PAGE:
Student gains BBC Success!

A Stoke on Trent college student has beaten off strong competition to join the BBC Apprenticeship scheme.

Jack Richardson, 19, who studied Radio Production and Creative Media, is one of 36 students who were appointed to the scheme from around 1200 applicants nationwide.

Jack is the second student to follow this career path from the college. In a guest lecture, former Stoke on Trent College student, James Peake, had enthused students about the BBC, the music documentary work he had done and how he had since gained employment with the corporation.

“As soon as James came in to talk about his apprenticeship I was hooked!” said Jack. “He mentioned that he’d been working on this music documentary, which I subsequently watched and liked, and he said he had since gained employment at the BBC.

“I have a big passion of music of all decades from the 50’s to the present, and this led me to have a passion in radio. I love listening to people on the air like Steve Wright, Simon Mayo and Janice Long, and like stations such as Kiss and Absolute.”

Jack is no stranger to the radio industry. As well as presenting on the college’s heatwave radio he also does some voluntary work on the UTV network which owns Signal 1.

“I produce the Saturday night playlist, which is a networked show which goes out on Signal 1, Pulse 1, and the Wave etc. I also help out with anything, including editing interviews to be broadcast the next day after last weekend’s “Total Access Live” event.”

Jack also does some voluntary work at “Windmill Broadcasting”, a community radio station in Stafford, where he has built studios, hosted live events and presented shows.

Jack’s apprenticeship will see him travelling between Salford at Media City and London. Even though he is no stranger behind the microphone he has chosen to go down a more technical route.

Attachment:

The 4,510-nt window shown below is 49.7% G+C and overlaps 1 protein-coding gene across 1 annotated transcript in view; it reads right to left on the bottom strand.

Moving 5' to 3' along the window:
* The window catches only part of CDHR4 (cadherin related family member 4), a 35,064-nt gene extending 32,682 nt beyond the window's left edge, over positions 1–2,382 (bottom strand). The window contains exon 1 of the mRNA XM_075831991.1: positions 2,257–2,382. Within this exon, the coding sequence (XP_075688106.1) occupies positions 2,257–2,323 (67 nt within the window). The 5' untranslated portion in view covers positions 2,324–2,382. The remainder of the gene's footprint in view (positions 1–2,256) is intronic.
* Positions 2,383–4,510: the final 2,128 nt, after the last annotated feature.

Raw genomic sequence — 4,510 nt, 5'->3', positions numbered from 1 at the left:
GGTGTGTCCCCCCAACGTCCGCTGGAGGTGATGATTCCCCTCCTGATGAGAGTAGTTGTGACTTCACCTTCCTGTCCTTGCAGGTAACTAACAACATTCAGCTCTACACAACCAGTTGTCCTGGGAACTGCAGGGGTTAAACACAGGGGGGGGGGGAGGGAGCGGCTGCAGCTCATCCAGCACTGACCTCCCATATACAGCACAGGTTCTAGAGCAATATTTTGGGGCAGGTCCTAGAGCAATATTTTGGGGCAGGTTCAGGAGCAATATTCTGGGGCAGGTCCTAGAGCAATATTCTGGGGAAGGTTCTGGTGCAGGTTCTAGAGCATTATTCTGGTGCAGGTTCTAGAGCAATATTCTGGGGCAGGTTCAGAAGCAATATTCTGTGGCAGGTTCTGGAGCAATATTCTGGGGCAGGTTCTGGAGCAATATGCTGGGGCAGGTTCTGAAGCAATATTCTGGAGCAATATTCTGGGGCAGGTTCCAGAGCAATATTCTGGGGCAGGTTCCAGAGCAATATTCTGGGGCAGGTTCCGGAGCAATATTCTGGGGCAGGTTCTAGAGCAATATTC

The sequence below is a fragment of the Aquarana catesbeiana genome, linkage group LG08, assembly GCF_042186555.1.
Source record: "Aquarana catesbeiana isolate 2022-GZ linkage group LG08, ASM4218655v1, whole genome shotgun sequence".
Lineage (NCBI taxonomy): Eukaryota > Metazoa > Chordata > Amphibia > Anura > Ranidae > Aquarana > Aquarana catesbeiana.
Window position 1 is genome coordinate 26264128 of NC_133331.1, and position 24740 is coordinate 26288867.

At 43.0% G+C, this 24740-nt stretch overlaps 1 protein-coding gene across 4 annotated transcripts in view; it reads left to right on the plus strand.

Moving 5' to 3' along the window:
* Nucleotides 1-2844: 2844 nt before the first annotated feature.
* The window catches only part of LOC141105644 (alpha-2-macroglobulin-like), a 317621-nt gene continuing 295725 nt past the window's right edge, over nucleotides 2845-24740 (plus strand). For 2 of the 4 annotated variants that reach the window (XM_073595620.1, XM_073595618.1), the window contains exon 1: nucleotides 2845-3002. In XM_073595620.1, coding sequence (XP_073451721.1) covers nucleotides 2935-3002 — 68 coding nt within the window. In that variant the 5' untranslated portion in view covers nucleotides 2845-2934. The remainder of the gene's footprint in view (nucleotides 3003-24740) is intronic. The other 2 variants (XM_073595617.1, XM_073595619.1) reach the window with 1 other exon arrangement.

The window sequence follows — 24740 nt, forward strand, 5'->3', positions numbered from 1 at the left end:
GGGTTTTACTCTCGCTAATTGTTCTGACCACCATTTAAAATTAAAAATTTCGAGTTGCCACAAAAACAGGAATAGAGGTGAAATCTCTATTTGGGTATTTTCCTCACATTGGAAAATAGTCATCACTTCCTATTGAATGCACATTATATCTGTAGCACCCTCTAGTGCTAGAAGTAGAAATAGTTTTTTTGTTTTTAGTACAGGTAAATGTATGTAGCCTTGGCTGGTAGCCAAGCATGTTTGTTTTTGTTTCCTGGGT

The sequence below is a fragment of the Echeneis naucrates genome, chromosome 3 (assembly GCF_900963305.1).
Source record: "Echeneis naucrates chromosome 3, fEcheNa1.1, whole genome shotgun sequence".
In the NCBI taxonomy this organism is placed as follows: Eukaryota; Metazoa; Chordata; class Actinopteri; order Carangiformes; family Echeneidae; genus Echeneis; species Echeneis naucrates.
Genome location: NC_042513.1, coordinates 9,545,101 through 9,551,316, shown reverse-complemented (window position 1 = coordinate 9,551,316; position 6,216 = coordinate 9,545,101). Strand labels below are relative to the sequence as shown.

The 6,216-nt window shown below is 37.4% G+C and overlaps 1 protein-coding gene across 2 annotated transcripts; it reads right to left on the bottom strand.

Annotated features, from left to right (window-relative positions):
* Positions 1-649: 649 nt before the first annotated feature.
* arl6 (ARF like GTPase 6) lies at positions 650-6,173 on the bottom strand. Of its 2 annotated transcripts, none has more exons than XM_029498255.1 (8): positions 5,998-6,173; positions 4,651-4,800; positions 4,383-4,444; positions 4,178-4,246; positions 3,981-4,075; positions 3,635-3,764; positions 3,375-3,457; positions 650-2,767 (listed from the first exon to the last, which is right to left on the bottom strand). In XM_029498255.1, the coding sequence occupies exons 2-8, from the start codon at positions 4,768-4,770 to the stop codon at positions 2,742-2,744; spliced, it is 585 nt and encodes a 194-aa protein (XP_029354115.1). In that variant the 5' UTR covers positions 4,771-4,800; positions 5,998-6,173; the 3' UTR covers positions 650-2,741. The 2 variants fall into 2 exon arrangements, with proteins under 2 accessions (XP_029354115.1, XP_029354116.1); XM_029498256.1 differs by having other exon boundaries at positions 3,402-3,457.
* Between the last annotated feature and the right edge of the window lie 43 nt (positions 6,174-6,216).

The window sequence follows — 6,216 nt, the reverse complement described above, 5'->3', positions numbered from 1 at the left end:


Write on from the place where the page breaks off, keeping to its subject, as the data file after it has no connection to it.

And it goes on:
“I am looking forward to hopefully working on some amazing programmes within the BBC, and meeting some great people. The possibility of working on programmes I like watching and hearing, like music documentaries about Kate Bush and Queen is really exciting along with the fact that I can possibly work with some amazing people who know/ love what they are doing and are happy to share what they’ve learned over the years. I am nervous because I’m moving away, meeting new people etc., and excited to be starting something new and doing things I enjoy.”

Lee Beddow, Programme Quality Leader for Media at Stoke on Trent College said: It’s always pleasing to see our students progressing from our courses and Jack has a brilliant opportunity to get ahead in an industry he loves. He’s now our 2nd BBC Apprentice in 3 years, which is a fantastic achievement. It shows our current students exactly what they can achieve in the future.”

Jack said the course at Stoke on Trent College and the “real-life” environment at the Signal Radio Media Academy have definitely helped him get where he is today, although it was his time as a horse event commentator that really got him hooked!

“I’ve always had a technical interest in sound and lighting, and sometimes I’d see radio stations out & about, like Signal or Radio Stoke. I also do announcements at a horse show (and have done for the last 10 years or so), so speaking into a microphone isn’t too alien! I remember hearing Steve Wright on Radio 2 for the first time about 8 years ago on the Non-Stop Oldies, and thinking that the music played sounded great! I’ve learnt about all sorts on the course. We’ve created podcasts, radio demo’s, 30 minute documentary’s and much more. If you have an interest in radio, I would definitely recommend it, as the added bonus is that you work inside a commercial radio station, and if you work hard enough you can possibly end up with a job”.

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